Log:The Need For A Sibling
This time around in the Facility, The Capitalist had spent much more time alone in his room to contemplate these new memories and trying to piece together more of this mystical, if it were mystical, puzzle. He started out believing that he was Rhys Driscoll and maintained that persona's mannerism and style of dress for quite a while now until most recently when he made a return to the 'suit'. But then again, even Driscoll pretended to be business formal whenever he could. So all of it could still be some rouse.
For now, he's seated at the desk in the corner of the room, dressed more like Driscoll in a grey T-shirt and slacks. It seems like he's going over Conrad's notes or making new notes of his own. A bottle of whiskey can be found resting beside the various sheets of paper that he is now looking over.
The Penitent has been out and about; talking to various people. Mostly people she hasn't had any sort of real connection with previously. Aside from when she woke up and immediately checked on Thorne -- and soon after, the Capitalist -- she's been putting off actually talking to the people she's been closest too. Until now. The knock at the door is soft, and yet also unmistakable. She'd lingered a moment to be as certain as she could that her 'brother' was alone. At least -- there's no voices within.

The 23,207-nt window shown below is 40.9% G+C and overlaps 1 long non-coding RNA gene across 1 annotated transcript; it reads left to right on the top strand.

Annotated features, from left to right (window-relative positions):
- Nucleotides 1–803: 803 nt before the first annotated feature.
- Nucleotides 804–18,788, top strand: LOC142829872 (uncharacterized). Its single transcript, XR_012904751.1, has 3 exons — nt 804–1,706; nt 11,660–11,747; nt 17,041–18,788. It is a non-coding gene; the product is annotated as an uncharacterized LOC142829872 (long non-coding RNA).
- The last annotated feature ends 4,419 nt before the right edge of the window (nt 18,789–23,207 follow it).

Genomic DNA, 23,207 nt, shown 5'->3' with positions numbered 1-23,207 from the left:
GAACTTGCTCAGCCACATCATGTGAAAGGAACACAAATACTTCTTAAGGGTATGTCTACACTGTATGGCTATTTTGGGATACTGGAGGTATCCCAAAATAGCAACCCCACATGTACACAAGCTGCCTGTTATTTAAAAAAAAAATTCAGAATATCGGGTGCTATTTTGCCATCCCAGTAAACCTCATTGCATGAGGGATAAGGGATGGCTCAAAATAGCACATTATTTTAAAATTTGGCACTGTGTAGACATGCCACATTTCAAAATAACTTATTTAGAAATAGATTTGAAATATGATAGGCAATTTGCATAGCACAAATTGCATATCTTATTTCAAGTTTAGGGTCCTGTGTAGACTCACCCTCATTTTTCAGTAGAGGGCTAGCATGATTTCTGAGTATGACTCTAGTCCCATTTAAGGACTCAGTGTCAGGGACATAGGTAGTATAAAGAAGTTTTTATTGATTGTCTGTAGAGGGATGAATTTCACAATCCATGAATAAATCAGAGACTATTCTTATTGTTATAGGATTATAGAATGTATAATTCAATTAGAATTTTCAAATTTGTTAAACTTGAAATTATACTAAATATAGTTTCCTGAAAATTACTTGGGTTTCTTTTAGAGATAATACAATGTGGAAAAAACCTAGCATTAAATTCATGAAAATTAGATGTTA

The knock is followed by her voice, a simple: "It's me." She doesn't just let herself in, however. She waits outside, dressed as usual in her black slacks and white tank top.
He almost expects the door to swing open once the knock is heard. That's how The Hunter usually let herself in. There'd be a knock, followed by a voice, sometimes, but often she would enter without any response from him needed. When the door does not immediately swing open and the voice heard did not belong to The Hunter in any of her incarnations, The Capitalist pauses to consider things for a moment before rising from the desk to let the girl in himself.